X a decision condemning the methods of the Jesuits. The latter also appealed to Rome, and obtained from Alexander VII a contradictory decree. In 1661 Mo- rales again called the attention of the Holy See to the matter, and in 1669, five years after the death of Morales, Clement IX issued a new decree deciding against the Jesuits. .A.bout the same time the Domini- cans discovered an enemy in their own ranks in the person of the Chinese friar, Gregory Lopez, Bishop of Basilea, who sent to the Holy See a memorandum favourable to the Jesuits. Among the works of Morales the following are the most important: (1) "Quajsta xvii a Fr. J. B. de Moralez, missionum sina- rum procuratore, proposita Roma; 1643 S. Congreg. de Prop. Fide" (Rome, 164.5); (2) "Tractatus ad explicandas et elucidandas opiniones et controversias inter Patres Societatis Jesu et religiosos S. Ord. Pr^d."; (3) "Comraentarium super Litanias B. Vir- ginis lingua sinica": (i) "Tractatus ad Dei amorem in voluntate exritaniluin, lingua sinica."
Qu^TlF-EcHARD. ,s r,,,/. Or /. Prxd.. II. 611; TouRON, Hommes iltusl. de I'oTdre .S. Dominiqiu:, V. 627, 628. 630; Hcc, Le Chris- tianisme en Chine, III (Paris, 1S37), 11-19.
Morales, Luis de, Spanish painter, b. at Badajoz in Estremadura about 1509; d. at Badajoz, 1586. His life was spent in painting devotional subjects for churches and oratories. Painting was for him not merely a means of charming the sense of \'ision: he strove by his brush to express the religious enthusiasm which characterized his age. Critics have detected two styles in the long artistic career of Morales. In his earlier style, the influence of the Florentine school is more marked: he executed various studies and exercises after works of Michelangelo; notably, he copied at Evora a picture representing Christ on the Cross, with the Blessed \'irgin and St. John. To thi.s, not easily definable, period is referred a "Circumci- sion", now in the Prado Museum at Madrid, and six panels for the high altar of the church of La Higuera of Fregenal. In his second style Morales lessens the number of figures in his compositions, which seldom contain more than two or three, often in bust or in half-length. His favourite themes, frequently re- produced without any change, are "Ecce Homo", "Christ at the Column", and "The Blessed Virgin holding the Dead Christ ". The drawing is clean and firm, tlie anatomy correct, the figures, which recall primitive German and Flemish work by their slender- ness, are not wanting in grace, and at times are char- acterized by a certain air of melancholy. The colour- ing is delicate and as brilliant as enamel. Morales excels in the faculty of making his modelling stand out by the skilfully graduated employment of half-tones; like the early Northern painters, he exercises minute care in the reproduction of the beard and hair, and makes a point of rendering faithfully the drops of blood falling from the thorn-crowned brow of Christ, and the tears flowing from the eyes of the afflicted Mother.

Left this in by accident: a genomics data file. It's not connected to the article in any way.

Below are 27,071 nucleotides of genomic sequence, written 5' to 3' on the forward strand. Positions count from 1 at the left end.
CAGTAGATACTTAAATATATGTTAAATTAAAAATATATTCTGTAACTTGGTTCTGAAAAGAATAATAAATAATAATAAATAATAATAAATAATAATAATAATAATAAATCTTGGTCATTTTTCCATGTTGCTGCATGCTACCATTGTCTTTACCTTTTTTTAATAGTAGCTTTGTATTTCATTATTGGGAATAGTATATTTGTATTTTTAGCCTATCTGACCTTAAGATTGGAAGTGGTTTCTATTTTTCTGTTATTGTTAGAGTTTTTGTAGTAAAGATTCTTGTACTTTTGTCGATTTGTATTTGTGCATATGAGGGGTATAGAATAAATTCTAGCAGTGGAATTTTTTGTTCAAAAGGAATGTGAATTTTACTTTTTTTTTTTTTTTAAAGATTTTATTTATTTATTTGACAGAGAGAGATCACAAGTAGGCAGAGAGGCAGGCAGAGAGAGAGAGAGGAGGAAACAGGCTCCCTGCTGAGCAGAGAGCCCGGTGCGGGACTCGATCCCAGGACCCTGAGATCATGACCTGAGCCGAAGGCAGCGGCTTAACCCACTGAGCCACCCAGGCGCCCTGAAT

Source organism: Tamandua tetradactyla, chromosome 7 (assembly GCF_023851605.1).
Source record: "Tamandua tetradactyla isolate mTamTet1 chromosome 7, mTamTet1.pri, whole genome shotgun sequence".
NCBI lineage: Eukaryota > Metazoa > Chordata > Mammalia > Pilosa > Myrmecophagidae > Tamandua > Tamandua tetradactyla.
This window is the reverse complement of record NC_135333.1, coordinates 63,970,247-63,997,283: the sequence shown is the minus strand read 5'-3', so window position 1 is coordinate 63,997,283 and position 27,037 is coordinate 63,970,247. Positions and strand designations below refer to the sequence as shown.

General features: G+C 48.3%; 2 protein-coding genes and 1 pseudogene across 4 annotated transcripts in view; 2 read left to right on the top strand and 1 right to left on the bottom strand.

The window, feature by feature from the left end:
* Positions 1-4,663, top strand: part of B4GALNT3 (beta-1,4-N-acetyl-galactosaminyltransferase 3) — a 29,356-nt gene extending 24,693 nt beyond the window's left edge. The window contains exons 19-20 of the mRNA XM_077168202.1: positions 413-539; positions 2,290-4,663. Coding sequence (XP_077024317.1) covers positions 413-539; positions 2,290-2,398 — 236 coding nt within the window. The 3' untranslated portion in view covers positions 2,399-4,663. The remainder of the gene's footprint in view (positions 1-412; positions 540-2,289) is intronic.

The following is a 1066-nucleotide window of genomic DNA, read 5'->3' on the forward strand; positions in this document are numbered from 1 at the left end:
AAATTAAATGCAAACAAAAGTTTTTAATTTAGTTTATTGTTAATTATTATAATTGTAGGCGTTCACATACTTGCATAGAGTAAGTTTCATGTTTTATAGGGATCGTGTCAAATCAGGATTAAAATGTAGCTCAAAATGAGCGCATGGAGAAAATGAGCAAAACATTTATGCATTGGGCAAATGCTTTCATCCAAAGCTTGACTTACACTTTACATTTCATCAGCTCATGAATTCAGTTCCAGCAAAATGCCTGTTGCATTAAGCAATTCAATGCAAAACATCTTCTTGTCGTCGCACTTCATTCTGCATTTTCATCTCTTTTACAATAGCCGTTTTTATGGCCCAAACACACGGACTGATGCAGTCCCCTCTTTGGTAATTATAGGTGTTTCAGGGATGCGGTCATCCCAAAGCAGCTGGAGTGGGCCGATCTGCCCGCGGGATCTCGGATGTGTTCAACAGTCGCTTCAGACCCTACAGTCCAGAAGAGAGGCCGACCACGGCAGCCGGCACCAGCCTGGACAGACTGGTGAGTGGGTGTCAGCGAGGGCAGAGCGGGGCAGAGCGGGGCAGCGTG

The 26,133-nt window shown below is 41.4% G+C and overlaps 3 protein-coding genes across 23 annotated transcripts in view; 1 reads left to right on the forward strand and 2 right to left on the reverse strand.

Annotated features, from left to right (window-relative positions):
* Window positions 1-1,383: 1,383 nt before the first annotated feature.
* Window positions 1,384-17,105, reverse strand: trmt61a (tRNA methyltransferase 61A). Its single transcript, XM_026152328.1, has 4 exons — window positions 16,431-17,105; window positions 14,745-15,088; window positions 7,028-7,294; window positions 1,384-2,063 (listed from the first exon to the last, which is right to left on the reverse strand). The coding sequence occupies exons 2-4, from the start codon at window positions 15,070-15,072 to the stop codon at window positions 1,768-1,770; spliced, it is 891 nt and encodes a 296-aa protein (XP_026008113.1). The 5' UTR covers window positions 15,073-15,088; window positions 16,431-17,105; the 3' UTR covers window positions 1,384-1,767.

No artist of his time knew better than he how to appeal to the ardent faith of his countrymen, because no one else in that day knew so well how to impart to his sacred characters so intense and infectious emotion. As an example of this we may take the "Christ at the Column" in the Church of San Isidro el Real at Madrid; here the painter pathetically places the disciple who has denied Him face to face with the Divine Master at the flagellation. The resignation of Jesus, His loving look directed towards Peter and fraught with forgiveness, the deep penitence of the Apostle, are so vividly rendered that one shares the enthusiasm of Morales's countrymen, and can under- stand why they called him El Divino. Naturally, his reputation spread rapidly through Spain; Philip II, however, whose preference was for the Italian painters, does not seem to have shared the general